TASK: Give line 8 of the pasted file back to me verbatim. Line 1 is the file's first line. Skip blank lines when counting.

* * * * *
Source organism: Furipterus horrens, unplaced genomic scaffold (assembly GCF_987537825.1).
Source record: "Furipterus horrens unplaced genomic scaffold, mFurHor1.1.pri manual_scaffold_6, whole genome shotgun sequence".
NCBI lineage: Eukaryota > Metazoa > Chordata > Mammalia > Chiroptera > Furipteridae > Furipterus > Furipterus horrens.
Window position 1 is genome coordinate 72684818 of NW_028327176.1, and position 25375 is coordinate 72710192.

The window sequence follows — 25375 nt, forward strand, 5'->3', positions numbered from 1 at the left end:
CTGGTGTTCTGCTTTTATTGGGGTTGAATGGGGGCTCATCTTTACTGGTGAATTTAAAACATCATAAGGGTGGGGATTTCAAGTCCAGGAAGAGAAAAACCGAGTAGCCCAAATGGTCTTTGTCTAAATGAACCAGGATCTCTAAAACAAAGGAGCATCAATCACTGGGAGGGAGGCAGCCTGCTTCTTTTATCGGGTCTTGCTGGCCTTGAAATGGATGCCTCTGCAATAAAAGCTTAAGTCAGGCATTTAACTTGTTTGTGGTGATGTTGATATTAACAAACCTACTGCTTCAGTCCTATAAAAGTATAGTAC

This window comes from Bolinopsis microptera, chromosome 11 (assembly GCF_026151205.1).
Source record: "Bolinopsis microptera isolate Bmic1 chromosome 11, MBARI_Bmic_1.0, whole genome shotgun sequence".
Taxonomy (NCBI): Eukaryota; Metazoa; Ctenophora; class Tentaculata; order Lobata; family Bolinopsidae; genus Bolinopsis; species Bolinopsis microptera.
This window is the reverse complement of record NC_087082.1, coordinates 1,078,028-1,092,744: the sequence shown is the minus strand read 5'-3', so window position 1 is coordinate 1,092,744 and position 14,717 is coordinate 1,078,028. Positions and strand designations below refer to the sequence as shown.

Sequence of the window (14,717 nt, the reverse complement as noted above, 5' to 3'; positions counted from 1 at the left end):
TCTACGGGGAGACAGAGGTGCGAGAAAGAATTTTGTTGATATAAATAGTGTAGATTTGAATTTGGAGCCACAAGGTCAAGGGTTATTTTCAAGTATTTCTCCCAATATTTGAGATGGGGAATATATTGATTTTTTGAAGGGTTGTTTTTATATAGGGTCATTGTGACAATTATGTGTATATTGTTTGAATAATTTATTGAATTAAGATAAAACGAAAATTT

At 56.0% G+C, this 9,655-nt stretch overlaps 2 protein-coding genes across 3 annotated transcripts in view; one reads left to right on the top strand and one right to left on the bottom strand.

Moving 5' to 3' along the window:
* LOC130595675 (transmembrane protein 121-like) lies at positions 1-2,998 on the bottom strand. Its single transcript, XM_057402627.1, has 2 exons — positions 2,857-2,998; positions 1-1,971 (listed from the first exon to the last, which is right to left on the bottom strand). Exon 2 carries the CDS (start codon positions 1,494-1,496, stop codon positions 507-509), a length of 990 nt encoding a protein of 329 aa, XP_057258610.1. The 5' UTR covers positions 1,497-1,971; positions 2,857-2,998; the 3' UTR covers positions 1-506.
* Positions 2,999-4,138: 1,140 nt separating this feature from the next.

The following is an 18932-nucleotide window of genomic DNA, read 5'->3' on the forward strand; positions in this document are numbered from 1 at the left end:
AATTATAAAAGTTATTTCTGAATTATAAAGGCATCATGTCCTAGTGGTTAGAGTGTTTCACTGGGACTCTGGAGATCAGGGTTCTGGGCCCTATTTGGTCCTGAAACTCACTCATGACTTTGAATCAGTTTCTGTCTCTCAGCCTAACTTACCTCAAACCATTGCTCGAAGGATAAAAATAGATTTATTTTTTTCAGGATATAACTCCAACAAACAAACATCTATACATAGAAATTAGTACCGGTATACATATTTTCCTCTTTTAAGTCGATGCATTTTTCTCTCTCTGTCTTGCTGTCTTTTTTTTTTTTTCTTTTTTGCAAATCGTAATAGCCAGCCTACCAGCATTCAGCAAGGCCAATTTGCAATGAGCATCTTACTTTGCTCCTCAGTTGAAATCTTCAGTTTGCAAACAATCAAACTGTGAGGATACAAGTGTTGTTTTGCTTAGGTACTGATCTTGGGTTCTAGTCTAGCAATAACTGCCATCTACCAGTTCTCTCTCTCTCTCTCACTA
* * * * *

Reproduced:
Source record: "Bolinopsis microptera isolate Bmic1 chromosome 11, MBARI_Bmic_1.0, whole genome shotgun sequence".